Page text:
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John M. Keagy, M. D.

Keagy, John M., M. D.1 the distinguished educator, was born in in Martic Township about the year 1795, of German descent, on the paternal and maternal aide, the name of his mother's family being Litzenberg. He died in Philadelphia, in the winter of 1836-7, and is buried in Laurel Hill Cemetery. In 1819 he published a series of articles in the Baltimore Chronicle, which he reprinted at Harrisburg in 1824, in an octavo pamphlet of 38 pages. In 1827 he published his Peatallozzian Primer, at Harrisburg, a book made up largely of the more modern object lessons, but under the name of "Thinking Lessons, and Lessons in Generalization." As soon as the child knows a vowel and a consonant, he is taught to spell and read the syllables which they form. In the Introduction, the author advocates the teaching of a child to read words "as if they were Chinese symbols," and without a previous knowledge of the letters, a practicable mode which avoids the absurdity of telling a child that see-a-tea (which should spell sate) spells cat!

In 1827, Dr. Keagy opened a Classical Academy in Harrisburg, where new studies and modes of instruction were introduced, such as the Natural Sciences taught orally in an excellent conversational style, for there were no proper books at that period. Be-sides being a classical scholar, the Doctor knew Hebrew, German, and French; he knew the principles of mechanics, and insisted that steam boilers should have more fire surface. Had he been brought up as a machinist, he would have invented tubular boilers, having constructed a copper model composed partly of tubes.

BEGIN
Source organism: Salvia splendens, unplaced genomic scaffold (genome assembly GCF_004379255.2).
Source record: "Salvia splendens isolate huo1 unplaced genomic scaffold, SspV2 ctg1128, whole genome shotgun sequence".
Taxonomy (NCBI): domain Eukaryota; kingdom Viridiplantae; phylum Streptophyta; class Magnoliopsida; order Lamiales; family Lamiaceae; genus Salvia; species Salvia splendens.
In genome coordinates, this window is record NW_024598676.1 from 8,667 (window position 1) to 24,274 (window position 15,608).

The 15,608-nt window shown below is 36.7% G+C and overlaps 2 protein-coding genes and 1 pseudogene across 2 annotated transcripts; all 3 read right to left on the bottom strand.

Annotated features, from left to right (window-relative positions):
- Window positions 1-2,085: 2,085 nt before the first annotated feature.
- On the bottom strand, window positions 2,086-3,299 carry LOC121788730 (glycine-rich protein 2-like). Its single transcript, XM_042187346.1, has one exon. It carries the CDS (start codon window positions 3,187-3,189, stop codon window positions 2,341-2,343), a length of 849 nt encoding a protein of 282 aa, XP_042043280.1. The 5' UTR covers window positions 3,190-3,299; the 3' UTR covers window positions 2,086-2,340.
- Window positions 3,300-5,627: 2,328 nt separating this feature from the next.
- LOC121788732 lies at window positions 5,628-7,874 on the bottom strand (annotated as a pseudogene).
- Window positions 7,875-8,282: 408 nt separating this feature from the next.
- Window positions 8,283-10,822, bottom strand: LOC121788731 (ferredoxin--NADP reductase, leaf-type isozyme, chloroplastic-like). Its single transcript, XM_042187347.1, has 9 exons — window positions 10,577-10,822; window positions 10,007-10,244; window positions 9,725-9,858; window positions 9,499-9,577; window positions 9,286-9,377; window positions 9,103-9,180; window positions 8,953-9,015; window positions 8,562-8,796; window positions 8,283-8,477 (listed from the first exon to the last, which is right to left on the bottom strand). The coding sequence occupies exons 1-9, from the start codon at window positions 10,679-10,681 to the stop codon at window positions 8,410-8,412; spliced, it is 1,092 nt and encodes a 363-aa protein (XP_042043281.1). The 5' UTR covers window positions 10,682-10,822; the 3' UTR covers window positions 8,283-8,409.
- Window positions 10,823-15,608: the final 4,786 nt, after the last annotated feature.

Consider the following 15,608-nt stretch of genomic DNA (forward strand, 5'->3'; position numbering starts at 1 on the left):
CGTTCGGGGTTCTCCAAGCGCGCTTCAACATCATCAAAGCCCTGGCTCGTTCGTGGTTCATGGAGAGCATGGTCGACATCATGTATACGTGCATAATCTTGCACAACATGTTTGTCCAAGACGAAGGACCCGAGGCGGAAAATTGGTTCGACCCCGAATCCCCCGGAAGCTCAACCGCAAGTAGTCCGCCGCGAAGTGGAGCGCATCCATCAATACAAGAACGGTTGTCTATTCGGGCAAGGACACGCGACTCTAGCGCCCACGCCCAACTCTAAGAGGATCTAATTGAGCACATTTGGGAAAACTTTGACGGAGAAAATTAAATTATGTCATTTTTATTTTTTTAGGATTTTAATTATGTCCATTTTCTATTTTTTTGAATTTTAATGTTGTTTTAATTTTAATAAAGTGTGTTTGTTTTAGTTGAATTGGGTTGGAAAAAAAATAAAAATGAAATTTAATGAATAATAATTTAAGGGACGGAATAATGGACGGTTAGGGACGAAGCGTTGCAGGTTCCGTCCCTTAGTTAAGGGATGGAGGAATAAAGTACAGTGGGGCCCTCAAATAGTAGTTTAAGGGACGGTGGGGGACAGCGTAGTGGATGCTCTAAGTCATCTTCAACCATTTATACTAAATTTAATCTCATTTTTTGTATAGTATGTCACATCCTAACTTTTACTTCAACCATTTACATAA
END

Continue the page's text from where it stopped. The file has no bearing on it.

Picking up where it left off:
After some years of instructing at Harrisburg, the Doctor went to Philadelphia to take charge of the Friends' High School, and whilst there he was elected Classical Professor at Dickinson College, but did not live to act. Doctor Keagy was deeply and practically religious-a Methodist, but entirely free from the demonstrative and noisy characteristics of his denomination at that day. He had charitable feelings toward other denominations, and several times went with a few of his boarding pupils to the Catholic church, where he conformed to ' the acts of the congregation, and taught his pupils that politeness required such conformity when visiting the churches of various denominations. (By Prof. S. S. Haldeman.)


1 The first syllable rhymes with plague.

Source: An authentic history of Lancaster County, in the state of Pennsylvania; Lancaster, Pa.: J.E. Barr, 1869, 813 pgs.

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